If you want to say that Rathje, Hatcher, or Betts fit into a trend of this, then fine. I’d say that Hatcher is the most-fitting bit of evidence to this as he was apparently put on IR against his will and was not allowed to compete for a roster spot that he felt he could compete for. However, trying to shoehorn something like the Laperriere situation into it doesn’t fit well and, what’s further, it invokes the implication that there are at the very minimum a few ethics violations by the parties involved here.

I’m also struggling with the ability to reason that the Betts situation fits into the definition of circumvention, considering the options (or lack thereof) to the Flyers.

I feel that’s irresponsible.

Posted by J.J. from Kansas on 10/17/11 at 02:15 AM ET

PuckStopsHere's avatar

these are the conditions which MUST be met in order for this to be a circumvention of the salary cap (the word “circumvention” being important here with the widely-accepted definition that it means the Flyers did something with the intent of abusing the rules of the CBA in order to allow them to somehow gain a competitive advantage). In order for this to be circumvention,

The Flyers are doing something the rules allow to exceed the salary cap.  They have done the same something almost consistently since the salary cap came in. 

The idea that the Flyers are breaking the rules is a strawman invented in the comments.  I argue they are breaking the spirit of the rules merely by having a payroll that exceeds the salary cap annually and by always having a player to put on the injured reserve permanently whenever they need the space.

Posted by PuckStopsHere on 10/17/11 at 02:49 AM ET

PuckStopsHere's avatar

I would argue that any player who spends the final multiple seasons of contract on the injured reserve should have to count as a buyout after some point toward the salary cap calculation.  They shouldn’t actually be bought out for being too injured to play - although there are several examples of players who are hurt who contested buyouts and were bought out nonetheless.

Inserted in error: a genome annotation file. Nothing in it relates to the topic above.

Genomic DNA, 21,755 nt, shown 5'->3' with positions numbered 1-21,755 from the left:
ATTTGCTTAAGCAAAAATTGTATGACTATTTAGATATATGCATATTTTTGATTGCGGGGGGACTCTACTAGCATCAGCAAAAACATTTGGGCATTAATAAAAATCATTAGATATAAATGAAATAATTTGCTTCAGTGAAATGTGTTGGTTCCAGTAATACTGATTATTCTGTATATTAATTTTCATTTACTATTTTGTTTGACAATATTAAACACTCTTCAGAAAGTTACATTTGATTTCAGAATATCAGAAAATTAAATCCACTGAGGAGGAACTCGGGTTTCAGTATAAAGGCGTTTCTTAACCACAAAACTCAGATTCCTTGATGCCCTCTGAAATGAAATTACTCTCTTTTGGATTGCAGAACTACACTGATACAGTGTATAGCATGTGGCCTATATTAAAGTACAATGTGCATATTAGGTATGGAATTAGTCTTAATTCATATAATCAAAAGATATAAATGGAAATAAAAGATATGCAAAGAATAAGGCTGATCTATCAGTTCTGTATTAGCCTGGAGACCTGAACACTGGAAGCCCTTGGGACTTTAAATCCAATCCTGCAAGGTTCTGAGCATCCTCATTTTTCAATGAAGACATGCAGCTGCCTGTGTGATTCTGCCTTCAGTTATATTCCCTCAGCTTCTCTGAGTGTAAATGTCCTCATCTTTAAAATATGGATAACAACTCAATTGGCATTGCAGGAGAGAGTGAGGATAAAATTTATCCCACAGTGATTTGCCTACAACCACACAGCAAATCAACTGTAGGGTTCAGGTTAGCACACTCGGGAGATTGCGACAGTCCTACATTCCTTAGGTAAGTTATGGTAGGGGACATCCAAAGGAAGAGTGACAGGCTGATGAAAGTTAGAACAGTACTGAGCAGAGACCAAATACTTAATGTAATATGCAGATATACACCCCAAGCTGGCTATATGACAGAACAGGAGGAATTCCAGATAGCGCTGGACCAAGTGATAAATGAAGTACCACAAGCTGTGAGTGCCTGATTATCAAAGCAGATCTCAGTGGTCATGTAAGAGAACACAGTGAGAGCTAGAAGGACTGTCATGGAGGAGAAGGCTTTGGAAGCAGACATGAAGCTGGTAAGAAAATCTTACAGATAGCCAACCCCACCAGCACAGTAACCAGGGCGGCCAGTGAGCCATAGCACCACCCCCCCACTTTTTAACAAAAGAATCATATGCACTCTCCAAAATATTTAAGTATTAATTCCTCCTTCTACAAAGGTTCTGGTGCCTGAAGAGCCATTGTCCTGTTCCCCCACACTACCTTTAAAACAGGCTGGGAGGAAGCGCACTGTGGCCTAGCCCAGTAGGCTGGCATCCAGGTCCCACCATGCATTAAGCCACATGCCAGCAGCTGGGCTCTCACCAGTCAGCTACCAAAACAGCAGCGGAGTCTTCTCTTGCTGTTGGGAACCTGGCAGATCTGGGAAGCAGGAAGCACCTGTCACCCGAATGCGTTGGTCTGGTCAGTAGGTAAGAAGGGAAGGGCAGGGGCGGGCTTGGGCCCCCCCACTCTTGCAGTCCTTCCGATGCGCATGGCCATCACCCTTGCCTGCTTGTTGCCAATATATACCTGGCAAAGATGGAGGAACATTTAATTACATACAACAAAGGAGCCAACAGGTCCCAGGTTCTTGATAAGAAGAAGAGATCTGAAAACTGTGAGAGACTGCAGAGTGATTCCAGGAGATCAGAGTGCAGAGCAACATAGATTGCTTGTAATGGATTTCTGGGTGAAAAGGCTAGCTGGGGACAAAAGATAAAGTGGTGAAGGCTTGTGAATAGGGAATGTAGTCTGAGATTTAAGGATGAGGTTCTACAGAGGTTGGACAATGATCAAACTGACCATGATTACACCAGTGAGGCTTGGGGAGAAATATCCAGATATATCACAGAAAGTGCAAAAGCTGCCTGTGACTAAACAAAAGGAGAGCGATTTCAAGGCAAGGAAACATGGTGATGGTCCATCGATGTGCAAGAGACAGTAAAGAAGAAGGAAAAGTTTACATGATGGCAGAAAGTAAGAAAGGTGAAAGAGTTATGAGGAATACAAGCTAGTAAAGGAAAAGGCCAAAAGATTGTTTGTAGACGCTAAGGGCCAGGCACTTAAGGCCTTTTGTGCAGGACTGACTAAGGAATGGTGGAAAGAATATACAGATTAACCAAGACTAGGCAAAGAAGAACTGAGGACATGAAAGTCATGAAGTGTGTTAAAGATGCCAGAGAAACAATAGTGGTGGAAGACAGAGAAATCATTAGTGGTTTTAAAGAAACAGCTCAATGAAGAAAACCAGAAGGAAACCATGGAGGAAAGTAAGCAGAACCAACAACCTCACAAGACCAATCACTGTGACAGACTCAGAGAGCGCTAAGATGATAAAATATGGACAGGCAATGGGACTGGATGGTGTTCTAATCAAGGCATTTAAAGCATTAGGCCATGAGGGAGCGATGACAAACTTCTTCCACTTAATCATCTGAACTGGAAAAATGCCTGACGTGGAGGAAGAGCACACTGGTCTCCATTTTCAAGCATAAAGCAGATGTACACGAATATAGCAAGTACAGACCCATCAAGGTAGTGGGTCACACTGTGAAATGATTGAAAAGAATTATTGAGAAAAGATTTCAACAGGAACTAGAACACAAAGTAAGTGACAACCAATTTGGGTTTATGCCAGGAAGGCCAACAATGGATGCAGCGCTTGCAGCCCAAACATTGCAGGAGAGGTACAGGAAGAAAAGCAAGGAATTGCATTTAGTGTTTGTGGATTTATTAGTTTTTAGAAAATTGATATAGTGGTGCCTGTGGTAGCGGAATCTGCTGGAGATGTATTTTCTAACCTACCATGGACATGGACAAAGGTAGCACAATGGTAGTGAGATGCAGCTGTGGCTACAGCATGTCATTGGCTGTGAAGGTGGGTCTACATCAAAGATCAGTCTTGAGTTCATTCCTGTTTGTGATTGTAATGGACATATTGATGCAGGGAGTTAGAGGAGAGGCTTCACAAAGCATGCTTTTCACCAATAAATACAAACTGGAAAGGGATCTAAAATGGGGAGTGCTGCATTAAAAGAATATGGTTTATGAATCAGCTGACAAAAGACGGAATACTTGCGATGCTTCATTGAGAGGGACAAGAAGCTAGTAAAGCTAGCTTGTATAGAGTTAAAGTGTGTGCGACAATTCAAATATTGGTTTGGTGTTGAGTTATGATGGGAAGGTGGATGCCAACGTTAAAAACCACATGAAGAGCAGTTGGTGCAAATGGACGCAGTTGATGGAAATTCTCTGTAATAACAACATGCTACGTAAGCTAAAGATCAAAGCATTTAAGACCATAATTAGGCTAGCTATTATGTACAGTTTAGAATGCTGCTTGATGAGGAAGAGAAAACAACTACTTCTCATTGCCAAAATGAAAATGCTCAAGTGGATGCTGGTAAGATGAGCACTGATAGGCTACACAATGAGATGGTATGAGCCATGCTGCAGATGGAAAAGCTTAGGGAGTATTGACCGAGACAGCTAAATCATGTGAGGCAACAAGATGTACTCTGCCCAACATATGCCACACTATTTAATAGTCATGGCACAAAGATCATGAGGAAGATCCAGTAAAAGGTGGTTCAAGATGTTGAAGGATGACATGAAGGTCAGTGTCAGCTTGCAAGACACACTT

Posted by PuckStopsHere on 10/17/11 at 02:52 AM ET

PuckStopsHere's avatar

Further, Ian Laperriere is no longer seriously trying to come back.  The Flyers do not want him back.  I think they don’t want Betts back either - though less time has passed so far.  When a player is in that situation he isnt really on LTIR, he is just warehoused.

Posted by PuckStopsHere on 10/17/11 at 03:03 AM ET

Nathan's avatar

There is no firm line between when a player can and cannot play.  The Flyers decide a player in question cannot play for them when it suits their salary cap situation.  He may be playing hurt with a longterm problem (nearly every NHL veteran is in this situation), but he was playing until the salary cap became a problem.  At that point, he is sent to the injured reserve, in some cases for years when it is clear he is never coming back.

It is salary cap circumvention.

Posted by PuckStopsHere on 10/16/11 at 02:37 PM ET

Let me just say that I think it is pretty clear that the Flyers have had injury situations where they’ve been able to find silver linings in that situation by using LTIR exemption. But I think the implication they are doing it on purpose and thus damaging players careers and hurting the “spirit” of the CBA (stupid thing to say anyways) is really unfair.